China is aiming to keep tabs on its 1.4 million citizens with 200 million CCTV cameras, evaluating even the smallest actions to hand down “social credit” scores. High scores mean better jobs, education and healthcare; low scores can block citizens from travel and obtaining…

The period app Clue tracks ovulation, PMS and other symptoms of women's cycles using self-input data. But Clue aims to do more than gather data for individuals—it sees itself as a key source of women's health data, engaging in select research partnerships with universities…

Taking its cue from cosmetics giant Avon, the company Living Goods has community health volunteers going door-to-door in rural Kenya and Uganda, offering health advice and low-cost products. Patients text volunteers and receive free home visits; serious cases are referred…

The health of millions of pilgrims who flock to Saudi Arabia each year is a matter of global consequence, and one entrepreneur is looking to make antibacterial cloth a staple of the formal rite.   The idea came from the carpets used by millions of worshipers, at the Grand…

CAPE TOWN—With a dozen empty plastic water jugs slung over her shoulders, Rukayah Salie hurries across a busy road in Muizenberg just outside of Cape Town, South Africa and joins the thirsty Capetonians queued up to collect free, clean drinking water from the roadside tap…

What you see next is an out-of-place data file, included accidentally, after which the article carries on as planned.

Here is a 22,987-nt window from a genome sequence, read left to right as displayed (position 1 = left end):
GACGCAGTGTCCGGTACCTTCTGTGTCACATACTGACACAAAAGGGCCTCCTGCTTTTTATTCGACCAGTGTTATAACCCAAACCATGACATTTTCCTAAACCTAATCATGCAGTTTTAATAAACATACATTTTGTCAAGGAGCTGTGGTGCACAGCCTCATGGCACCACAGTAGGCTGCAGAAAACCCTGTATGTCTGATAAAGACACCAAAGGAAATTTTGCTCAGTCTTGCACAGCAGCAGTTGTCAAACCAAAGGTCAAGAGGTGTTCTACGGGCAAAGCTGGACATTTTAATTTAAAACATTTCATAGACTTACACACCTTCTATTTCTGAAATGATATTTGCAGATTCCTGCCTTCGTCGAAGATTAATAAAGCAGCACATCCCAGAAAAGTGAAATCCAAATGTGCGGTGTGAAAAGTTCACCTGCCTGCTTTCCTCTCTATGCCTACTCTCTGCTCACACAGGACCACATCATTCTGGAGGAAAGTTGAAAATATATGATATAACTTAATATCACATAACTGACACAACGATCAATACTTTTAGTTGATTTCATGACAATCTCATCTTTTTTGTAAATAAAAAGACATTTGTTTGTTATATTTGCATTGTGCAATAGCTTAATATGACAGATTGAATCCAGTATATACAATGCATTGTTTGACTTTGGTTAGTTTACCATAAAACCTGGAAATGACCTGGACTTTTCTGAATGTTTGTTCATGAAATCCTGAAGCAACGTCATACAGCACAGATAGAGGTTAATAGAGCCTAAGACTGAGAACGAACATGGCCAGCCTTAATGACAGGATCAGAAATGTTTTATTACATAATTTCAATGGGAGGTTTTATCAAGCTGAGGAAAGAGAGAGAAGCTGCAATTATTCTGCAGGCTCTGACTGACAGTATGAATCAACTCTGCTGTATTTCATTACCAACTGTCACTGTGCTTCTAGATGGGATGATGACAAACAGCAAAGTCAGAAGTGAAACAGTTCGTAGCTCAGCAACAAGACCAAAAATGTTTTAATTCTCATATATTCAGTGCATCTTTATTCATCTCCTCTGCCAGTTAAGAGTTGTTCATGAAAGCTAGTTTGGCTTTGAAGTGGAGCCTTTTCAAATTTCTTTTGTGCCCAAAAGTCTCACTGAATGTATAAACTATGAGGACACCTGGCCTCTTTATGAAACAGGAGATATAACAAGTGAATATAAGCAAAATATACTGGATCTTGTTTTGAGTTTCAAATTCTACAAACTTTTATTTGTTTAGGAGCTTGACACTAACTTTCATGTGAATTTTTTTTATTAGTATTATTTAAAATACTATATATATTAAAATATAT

Nigeria has 200 million people and just 250 psychiatrists, making therapy a luxury. So when 26-year-old investment banker Hauwa Ojeifo was diagnosed with bipolar disorder and PTSD, she sought refuge on her blog.

Malaria is endemic among under-5s in Zambia’s Serenje district, and treatment delays cost lives—but a pilot study providing lifesaving drugs and emergency transport has proven a remarkable success in reducing malaria's death toll. The MAMaZ Against Malaria pilot study…

In the urgent search for multipronged, coordinated solutions to the opioid epidemic ravaging the U.S., blockchain might be just the powerful weapon we need.

Abdoul Salam Nizeyimana, a 27-year-old Rwandan, survived the slaughter of his entire Tutsi family at the hands of Hutu fighters. 2 decades-plus since the genocide, Rwanda’s economy has grown 7-fold, and the country is alive with youthful ambition.

Hearing aids are bulky, expensive and available only through medical professionals which means 80% of Americans who need them don’t have them—a number that hasn’t changed in decades according to Frank Lin, director of the Cochlear Center for Hearing and Public Health at the…